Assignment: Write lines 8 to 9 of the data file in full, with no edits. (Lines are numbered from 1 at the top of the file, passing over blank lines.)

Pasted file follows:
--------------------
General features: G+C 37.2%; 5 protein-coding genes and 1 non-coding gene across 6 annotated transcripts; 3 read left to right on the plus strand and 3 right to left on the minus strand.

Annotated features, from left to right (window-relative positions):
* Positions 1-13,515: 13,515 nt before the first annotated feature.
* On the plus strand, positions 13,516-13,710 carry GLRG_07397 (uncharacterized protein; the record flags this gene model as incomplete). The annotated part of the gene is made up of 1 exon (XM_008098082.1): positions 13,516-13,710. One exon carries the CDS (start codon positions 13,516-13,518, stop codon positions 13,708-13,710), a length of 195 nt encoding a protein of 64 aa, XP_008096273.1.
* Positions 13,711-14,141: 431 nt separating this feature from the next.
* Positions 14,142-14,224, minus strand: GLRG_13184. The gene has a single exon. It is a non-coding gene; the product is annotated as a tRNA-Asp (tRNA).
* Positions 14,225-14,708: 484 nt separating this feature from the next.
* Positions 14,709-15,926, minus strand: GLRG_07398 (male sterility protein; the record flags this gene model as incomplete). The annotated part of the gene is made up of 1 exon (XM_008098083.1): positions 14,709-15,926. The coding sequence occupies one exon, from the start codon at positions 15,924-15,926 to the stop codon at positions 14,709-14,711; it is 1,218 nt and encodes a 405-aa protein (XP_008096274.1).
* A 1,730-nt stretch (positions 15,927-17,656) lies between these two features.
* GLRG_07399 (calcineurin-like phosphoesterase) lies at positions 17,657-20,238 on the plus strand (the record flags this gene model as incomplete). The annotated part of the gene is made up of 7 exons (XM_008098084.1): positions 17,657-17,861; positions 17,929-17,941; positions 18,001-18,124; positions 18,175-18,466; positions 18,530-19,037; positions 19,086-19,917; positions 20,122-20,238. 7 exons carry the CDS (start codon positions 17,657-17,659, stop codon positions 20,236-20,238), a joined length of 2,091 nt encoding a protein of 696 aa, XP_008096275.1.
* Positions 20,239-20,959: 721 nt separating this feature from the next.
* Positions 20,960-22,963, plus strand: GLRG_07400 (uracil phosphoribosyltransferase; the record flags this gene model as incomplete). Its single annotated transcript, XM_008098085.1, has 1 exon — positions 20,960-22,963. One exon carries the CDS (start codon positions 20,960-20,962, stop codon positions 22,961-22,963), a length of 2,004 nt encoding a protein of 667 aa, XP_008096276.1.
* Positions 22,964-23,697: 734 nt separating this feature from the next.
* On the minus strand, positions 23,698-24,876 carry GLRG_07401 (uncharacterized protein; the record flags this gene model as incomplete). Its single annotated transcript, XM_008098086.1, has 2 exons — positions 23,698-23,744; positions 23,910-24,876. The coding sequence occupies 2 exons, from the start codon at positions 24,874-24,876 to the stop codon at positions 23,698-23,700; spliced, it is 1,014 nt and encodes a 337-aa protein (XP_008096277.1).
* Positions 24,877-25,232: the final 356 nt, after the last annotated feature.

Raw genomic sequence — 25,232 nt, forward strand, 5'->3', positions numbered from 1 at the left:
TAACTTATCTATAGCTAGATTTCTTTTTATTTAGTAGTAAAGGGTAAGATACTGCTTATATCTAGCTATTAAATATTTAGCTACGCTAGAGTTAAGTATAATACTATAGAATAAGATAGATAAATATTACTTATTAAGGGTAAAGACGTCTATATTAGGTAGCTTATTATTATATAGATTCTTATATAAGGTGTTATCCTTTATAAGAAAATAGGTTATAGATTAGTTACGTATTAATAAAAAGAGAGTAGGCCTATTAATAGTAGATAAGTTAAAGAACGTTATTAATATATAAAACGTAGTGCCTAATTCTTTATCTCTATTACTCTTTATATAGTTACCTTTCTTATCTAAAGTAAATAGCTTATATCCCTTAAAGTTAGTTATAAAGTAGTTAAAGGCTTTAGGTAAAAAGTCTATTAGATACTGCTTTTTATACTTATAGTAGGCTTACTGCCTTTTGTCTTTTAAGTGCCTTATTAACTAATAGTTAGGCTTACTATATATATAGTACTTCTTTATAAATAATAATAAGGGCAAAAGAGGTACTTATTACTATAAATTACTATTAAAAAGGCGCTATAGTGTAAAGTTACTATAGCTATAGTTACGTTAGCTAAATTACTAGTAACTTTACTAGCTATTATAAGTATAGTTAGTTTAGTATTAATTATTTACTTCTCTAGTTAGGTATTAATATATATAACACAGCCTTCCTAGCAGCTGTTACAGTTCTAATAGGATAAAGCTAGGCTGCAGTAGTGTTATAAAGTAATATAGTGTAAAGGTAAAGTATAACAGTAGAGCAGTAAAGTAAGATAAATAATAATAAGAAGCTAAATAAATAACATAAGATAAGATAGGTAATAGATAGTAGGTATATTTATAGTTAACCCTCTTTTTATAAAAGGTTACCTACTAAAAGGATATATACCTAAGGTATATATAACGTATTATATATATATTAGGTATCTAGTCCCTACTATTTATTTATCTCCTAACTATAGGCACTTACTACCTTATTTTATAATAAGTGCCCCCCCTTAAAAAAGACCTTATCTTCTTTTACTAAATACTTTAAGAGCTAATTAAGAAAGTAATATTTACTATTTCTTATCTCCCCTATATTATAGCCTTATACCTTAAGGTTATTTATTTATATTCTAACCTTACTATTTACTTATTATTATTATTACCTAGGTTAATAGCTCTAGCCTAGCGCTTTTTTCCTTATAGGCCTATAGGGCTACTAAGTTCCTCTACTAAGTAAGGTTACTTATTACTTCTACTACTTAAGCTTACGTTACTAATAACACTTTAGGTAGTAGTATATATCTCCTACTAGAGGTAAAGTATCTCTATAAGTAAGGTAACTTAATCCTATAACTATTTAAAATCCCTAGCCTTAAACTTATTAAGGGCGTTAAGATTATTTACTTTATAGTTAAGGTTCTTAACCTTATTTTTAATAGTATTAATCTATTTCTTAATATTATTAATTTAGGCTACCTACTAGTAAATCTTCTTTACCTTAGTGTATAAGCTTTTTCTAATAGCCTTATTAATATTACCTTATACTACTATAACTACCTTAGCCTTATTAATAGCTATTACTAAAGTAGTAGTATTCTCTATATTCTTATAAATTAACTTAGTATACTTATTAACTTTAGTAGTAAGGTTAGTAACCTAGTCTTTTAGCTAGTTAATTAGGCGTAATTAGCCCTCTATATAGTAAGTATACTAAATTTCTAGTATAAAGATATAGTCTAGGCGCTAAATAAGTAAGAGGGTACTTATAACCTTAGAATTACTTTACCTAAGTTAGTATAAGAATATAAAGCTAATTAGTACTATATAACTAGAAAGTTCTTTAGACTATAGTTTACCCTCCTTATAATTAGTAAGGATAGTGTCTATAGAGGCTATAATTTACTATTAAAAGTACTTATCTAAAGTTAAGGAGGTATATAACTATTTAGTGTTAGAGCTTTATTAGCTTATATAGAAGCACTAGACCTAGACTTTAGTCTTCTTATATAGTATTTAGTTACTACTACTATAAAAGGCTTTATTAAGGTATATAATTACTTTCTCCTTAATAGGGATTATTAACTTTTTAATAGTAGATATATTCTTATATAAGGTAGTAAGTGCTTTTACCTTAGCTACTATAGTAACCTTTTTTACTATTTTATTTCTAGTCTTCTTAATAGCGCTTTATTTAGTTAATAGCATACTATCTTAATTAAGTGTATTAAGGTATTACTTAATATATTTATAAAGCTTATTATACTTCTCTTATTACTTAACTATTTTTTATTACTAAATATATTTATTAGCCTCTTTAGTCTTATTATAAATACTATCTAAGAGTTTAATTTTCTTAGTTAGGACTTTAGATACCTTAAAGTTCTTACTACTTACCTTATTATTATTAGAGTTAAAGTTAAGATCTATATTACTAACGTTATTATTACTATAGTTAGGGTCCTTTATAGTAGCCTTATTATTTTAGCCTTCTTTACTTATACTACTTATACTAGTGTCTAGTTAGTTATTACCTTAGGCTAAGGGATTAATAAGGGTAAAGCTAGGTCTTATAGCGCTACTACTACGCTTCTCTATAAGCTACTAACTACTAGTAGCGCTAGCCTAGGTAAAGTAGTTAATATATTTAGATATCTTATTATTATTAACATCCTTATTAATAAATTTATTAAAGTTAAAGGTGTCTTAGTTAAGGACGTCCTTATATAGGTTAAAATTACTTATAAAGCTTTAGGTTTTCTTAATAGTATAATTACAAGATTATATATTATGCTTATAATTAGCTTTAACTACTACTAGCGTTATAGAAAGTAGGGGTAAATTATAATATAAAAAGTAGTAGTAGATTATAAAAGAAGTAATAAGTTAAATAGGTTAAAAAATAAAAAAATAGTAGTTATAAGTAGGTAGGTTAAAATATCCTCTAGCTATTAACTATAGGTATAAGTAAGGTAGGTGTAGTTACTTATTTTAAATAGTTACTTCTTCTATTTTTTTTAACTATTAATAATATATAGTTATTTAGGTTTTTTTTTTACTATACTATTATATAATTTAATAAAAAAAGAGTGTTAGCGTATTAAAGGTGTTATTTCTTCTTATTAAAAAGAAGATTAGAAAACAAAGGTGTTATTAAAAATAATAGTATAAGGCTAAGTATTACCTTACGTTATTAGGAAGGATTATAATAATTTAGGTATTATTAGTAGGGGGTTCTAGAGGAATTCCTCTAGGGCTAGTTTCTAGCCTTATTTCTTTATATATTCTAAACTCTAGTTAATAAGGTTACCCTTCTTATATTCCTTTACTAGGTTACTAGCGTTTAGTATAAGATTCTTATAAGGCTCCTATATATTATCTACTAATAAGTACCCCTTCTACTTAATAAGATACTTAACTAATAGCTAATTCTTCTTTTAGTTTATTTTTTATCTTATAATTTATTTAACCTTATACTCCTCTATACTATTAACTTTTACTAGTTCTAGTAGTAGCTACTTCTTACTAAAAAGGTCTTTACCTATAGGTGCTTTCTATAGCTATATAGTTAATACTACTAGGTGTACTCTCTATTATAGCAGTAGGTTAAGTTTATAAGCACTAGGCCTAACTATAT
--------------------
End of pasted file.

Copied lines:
* Positions 14,709-15,926, minus strand: GLRG_07398 (male sterility protein; the record flags this gene model as incomplete). The annotated part of the gene is made up of 1 exon (XM_008098083.1): positions 14,709-15,926. The coding sequence occupies one exon, from the start codon at positions 15,924-15,926 to the stop codon at positions 14,709-14,711; it is 1,218 nt and encodes a 405-aa protein (XP_008096274.1).
* A 1,730-nt stretch (positions 15,927-17,656) lies between these two features.